Three scousers, two angry mobs and a horse. Naughty Corner Productions presents the worst criminals in the world; simple scouse lad Tony (Nick Sheedy), Stan the man with the plan (Warren Kettle), and uptight firecracker Paul (Michael Hawkins). When Tony recklessly bets away his savings in a dodgy deal, he convinces his dim-witted pals to help him out of the pickle. The trio hatch a plan to undo Tony’s wrongdoings; a plan that includes profanity - and a horse.
although the plot is ridiculous, the stakes are high for these characters and the energetic ensemble portray this wonderfully
Written and directed by Mike Dickinson, Not The Horse is a brilliant cacophony of music, accents and stupidity. The ensemble utilise the cavernous hall well by clambering amongst the audience chairs and surprising the audience with several backdoor entrances; the element of surprise - a key phrase for this production.
From hilarious one liners and getting up close and personal with audience members, to a ketamine fueled trip involving Enya and some disturbed horses, the ensemble consistently keep the audience on their toes. The cohort of cockney geezers is led by feisty Dom Jones (Tom Silverton), who bounds around the stage with the energy of a pitbull. The focus shifts efficiently from gang to gang with the use of repeated phrases and freeze frames.
Costumes represent a range of social classes, with the southerners much like the Kray Twins in braces and chains, the Irish cronies in jumble sale clothes (and a rather dangerous looking neckbrace), and the chavvy scousers modelling dappy-like Peruvian hats.Hawkins and Kettle provide a hilariously naive ‘Tweedledee and Tweedle-shit’ double act, with expert comic timing. The piece might benefit from more extensive lighting, as often the actors were hidden in oddly shaped shadows or blackouts.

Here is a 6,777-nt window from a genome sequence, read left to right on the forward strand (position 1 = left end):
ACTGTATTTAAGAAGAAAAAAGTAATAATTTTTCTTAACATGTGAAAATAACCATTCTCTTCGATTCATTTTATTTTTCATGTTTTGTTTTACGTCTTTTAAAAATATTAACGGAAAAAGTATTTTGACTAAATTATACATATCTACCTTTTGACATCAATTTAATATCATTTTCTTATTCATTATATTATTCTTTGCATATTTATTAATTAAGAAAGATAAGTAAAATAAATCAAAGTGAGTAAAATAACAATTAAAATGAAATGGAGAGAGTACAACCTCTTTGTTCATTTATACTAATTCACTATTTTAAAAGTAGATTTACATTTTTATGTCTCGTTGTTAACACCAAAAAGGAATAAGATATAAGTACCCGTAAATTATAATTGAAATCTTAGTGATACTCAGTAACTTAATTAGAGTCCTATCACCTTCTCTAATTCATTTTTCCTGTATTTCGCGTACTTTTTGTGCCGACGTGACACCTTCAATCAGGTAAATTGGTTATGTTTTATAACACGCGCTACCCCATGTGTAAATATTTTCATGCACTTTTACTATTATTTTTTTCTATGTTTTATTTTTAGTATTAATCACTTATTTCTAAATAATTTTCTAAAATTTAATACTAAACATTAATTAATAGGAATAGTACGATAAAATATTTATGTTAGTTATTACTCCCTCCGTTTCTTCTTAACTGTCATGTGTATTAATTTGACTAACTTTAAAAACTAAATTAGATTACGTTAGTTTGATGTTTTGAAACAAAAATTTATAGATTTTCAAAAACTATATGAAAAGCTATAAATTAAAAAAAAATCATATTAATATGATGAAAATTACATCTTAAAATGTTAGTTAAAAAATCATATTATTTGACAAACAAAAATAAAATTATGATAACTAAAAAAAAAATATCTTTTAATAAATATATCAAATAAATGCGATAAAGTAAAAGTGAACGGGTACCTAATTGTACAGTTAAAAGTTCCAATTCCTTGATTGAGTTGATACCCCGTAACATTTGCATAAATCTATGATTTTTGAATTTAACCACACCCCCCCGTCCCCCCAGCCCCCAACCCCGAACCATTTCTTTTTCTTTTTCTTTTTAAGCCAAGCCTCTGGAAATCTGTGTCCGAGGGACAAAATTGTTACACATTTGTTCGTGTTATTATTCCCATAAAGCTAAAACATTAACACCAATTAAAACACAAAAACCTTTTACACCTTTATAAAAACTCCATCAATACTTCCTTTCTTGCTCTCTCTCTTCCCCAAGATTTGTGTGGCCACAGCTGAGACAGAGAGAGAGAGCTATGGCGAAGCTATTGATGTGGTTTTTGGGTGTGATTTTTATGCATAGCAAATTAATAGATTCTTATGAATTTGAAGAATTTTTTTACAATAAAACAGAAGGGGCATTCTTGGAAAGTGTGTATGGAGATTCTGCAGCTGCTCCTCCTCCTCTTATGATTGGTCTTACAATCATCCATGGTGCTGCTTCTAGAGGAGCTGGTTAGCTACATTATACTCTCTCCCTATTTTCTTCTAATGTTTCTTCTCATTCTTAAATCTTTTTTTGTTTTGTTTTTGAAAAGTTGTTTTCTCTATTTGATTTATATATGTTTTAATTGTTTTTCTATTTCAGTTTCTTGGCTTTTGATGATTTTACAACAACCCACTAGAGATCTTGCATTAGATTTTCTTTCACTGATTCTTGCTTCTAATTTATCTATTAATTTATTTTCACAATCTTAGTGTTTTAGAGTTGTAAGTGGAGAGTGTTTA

Majestic Daniel Carmichael commands the stage as Silk, bringing forth immense presence and status shifts between the actors. Although the plot is ridiculous, the stakes are high for these characters and the energetic ensemble portray this wonderfully. The soundtrack to this piece is excellent, with each song hilariously hand-picked to enhance each comedic moment. Who’d have thought Dropkick Murphys could complement Marvin Gaye so well? With such a large ensemble, this snappy, lively show is jam packed with surprise after surprise; a treat for those who revel in comedy ridiculousness.